When we go into REM sleep our brain restricts our body from moving by blocking the signals to the body that tell us to move. This is so when you are running in your dream, you are not running in bed. The theory most widely accepted is that during an episode of sleep paralysis, the individual’s brain simply does not open up that block quickly enough after waking.
When a person is in the REM stage of sleep, his or her skeletal muscles are paralyzed. This condition is medically known as REM atonia. If the sleeper’s brain comes out of REM before the body, the person can become conscious while still having paralyzed muscles. Microarousals are common between sleep stages. The combination of a dream during REM and the odd sensation of being paralyzed while awake can cause subjects to report surrealist conditions. People report seeing ghosts or feeling someone sit on their chest.
Another hypothesis is that the brain does not truly awaken during these microarousals in which sleep paralysis is experienced, but only part of the brain is awake. Other parts of the brain continue to dream, which the waking part of the brain sees as hallucinations.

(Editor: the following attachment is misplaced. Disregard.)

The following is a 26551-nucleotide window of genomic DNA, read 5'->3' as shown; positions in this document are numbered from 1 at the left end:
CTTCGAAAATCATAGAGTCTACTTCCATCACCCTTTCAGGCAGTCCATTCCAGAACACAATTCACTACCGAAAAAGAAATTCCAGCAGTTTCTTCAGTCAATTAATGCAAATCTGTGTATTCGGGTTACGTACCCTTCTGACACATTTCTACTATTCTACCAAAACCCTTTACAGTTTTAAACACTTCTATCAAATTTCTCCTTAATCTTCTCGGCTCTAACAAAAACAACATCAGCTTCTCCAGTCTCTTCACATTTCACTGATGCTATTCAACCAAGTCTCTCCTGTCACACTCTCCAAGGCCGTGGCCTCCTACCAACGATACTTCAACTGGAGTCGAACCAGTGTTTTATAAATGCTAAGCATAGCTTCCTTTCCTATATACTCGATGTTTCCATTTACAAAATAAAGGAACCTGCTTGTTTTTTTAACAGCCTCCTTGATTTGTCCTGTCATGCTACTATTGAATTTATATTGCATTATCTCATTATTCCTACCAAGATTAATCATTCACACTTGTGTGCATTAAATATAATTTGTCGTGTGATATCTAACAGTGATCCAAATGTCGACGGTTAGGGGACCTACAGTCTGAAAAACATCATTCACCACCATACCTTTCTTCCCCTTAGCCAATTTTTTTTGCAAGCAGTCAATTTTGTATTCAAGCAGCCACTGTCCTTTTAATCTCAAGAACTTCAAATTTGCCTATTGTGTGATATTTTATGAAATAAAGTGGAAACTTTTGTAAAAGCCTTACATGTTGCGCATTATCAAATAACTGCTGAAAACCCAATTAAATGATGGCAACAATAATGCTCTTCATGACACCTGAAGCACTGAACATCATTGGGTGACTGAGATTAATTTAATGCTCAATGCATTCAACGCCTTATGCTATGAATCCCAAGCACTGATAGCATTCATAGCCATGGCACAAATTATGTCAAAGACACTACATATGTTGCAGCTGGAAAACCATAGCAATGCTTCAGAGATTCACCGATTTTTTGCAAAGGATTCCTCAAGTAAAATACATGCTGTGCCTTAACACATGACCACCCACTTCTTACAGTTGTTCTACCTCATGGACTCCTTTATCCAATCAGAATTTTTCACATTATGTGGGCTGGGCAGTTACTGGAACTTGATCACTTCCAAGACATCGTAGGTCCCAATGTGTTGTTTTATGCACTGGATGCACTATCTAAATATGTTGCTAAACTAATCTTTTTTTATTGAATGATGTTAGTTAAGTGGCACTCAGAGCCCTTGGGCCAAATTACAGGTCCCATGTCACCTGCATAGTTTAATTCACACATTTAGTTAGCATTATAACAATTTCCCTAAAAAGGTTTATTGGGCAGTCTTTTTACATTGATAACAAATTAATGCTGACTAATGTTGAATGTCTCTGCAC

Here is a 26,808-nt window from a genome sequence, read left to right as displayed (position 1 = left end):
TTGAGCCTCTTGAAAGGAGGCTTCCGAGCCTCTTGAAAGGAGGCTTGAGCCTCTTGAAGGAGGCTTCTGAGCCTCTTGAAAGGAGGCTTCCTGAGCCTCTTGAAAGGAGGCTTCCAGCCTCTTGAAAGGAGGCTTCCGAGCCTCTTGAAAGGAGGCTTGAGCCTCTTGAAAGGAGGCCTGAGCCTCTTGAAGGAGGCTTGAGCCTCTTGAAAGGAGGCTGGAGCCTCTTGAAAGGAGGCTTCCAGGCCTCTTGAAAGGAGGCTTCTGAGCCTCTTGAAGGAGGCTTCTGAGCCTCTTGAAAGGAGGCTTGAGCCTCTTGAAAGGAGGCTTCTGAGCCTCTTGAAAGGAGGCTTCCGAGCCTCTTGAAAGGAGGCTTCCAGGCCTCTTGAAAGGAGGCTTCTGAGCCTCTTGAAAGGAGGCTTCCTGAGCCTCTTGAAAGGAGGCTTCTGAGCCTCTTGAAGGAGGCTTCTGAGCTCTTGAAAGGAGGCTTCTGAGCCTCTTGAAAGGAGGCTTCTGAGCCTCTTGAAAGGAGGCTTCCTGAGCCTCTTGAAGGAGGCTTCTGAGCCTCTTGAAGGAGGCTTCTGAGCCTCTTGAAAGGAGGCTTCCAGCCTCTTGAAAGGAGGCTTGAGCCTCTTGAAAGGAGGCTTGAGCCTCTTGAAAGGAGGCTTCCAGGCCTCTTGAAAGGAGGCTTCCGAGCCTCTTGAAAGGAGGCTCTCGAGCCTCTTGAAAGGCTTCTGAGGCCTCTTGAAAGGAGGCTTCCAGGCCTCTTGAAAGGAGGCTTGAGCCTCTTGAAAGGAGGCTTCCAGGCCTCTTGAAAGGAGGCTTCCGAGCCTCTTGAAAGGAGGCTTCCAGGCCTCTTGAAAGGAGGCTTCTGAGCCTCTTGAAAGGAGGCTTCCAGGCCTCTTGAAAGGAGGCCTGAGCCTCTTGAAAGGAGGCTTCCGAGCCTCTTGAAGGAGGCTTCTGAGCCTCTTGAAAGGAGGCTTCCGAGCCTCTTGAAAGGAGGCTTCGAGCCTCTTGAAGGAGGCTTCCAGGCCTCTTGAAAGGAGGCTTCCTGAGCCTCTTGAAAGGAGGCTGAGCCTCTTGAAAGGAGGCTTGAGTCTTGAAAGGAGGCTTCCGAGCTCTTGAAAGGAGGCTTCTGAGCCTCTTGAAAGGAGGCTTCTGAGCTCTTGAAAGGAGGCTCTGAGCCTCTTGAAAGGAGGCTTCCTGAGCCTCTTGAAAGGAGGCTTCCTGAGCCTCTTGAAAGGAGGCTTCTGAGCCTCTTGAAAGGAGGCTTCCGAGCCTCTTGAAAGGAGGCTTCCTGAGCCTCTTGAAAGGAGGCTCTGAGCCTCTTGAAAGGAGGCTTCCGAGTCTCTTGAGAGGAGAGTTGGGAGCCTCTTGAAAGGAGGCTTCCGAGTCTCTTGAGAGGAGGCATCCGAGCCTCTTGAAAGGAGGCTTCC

The phenomenon could also be an artifact of the different sections of the brain falling asleep and waking up at slightly different times. Scientists using electrodes implanted in the human brain found the lower parts of the brain fall asleep before the higher parts. The brain falls asleep from the inside-out rather than from the outside-in. During this freewheeling period the brain is both asleep and awake and the narrative constructing cortex makes up its own reality.
Estimates of the prevalence of sleep paralysis are all over the place; studies done in different countries produce vastly different numbers. One meta-analysis reviewed thirty five studies of sleep paralysis and found that 7.6 percent of the general population, 28 percent of students, and nearly 32 percent of psychiatric patients reported at least one episode of sleep paralysis in their lifetimes.
Sleep paralysis typically occurs first during the teenage years, and goes away with age, as demonstrated by more students experiencing it than the general population.